The Barchester Chronicles (1982)
When the widower Reverend Harding, who both serves the people of Barchester as a clergyman and as the warden of the hospital, is accused of cheating pensioners, he’s almost run out of his parish. When a young surgeon takes it upon himself to expose the Reverend, matters are only made worse by the fact that he’s also fallen in love with the Reverend’s youngest daughter.
Donald Pleasence (of the Halloween franchise) must review the lawsuit aimed at the church, while his son-in-law (an egotistical archdeacon) fights off interference from a newly arrived bishop, his imperious wife, and his oleaginous chaplain (played by Alan Rickman of the Die Hard, the Harry Potter films in his first television role). The scheming of the citizens and the church make this a power struggle of epic proportions set in the backdrop of a small English town.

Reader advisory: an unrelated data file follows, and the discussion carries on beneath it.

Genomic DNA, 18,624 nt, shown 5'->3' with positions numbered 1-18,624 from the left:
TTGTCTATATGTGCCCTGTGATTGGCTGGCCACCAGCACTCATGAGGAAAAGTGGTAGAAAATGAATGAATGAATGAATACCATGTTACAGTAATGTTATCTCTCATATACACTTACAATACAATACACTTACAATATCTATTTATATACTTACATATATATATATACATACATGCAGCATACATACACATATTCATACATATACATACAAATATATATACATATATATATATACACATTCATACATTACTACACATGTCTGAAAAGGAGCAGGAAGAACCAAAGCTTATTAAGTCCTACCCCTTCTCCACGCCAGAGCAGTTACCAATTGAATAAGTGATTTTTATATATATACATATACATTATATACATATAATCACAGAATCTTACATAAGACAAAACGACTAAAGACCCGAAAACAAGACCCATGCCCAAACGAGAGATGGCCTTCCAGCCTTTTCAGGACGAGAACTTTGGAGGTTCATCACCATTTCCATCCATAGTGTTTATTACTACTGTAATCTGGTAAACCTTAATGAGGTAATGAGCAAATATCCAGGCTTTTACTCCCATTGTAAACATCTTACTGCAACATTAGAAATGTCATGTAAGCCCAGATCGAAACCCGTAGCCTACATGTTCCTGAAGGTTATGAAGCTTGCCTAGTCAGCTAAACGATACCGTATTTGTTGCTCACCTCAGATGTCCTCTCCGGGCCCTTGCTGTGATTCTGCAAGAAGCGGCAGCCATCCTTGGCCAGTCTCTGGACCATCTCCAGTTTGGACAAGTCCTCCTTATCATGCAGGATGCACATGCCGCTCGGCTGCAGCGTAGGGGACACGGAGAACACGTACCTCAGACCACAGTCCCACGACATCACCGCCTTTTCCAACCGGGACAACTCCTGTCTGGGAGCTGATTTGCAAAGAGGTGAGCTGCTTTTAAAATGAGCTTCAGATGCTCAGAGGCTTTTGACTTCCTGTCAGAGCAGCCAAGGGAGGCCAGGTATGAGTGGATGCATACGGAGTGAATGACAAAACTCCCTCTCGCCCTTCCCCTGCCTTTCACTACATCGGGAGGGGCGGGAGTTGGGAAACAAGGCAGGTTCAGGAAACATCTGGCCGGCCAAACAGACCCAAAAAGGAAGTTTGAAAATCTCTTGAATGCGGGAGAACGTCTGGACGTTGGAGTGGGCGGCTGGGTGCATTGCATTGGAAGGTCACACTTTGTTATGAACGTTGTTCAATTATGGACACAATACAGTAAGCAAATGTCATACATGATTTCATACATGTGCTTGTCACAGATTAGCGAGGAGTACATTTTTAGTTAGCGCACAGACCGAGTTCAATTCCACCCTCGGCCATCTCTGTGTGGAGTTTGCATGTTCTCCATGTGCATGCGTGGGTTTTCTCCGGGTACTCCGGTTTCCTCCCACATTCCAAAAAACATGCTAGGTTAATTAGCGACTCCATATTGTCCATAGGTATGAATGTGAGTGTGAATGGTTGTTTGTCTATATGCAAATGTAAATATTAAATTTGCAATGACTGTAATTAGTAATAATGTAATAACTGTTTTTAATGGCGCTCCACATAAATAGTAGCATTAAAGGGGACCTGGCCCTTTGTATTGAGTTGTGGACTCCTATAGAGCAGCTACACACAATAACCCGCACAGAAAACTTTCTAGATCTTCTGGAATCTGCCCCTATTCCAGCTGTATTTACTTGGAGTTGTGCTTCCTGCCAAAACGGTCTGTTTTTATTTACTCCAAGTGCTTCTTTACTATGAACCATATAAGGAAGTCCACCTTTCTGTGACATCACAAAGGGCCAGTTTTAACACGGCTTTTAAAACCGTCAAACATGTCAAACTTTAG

Peaky Blinders (2013–2022) – Available On Netflix
Somewhere amidst the whimsical Austen and dreary Dickens sits Peaky Blinders, a no-holds-barred gritty period drama set in Birmingham, England shortly before the first World War. It focuses on rivalries between several gangster families, foremost among them the Shelbys.
The real Peaky Blinders was an urban youth gang in the late 19th century that terrorized the city led by Tommy Shelby (Cillian Murphy) and became enmeshed in the plight of working-class British citizens. The series is projected to last a total of seven seasons, no doubt winning further BAFTA TV Awards for Best Drama Series thanks to its authentic portrayal of inner-city life.
The Way We Live Now (2001) – Available On BritBox And Hoopla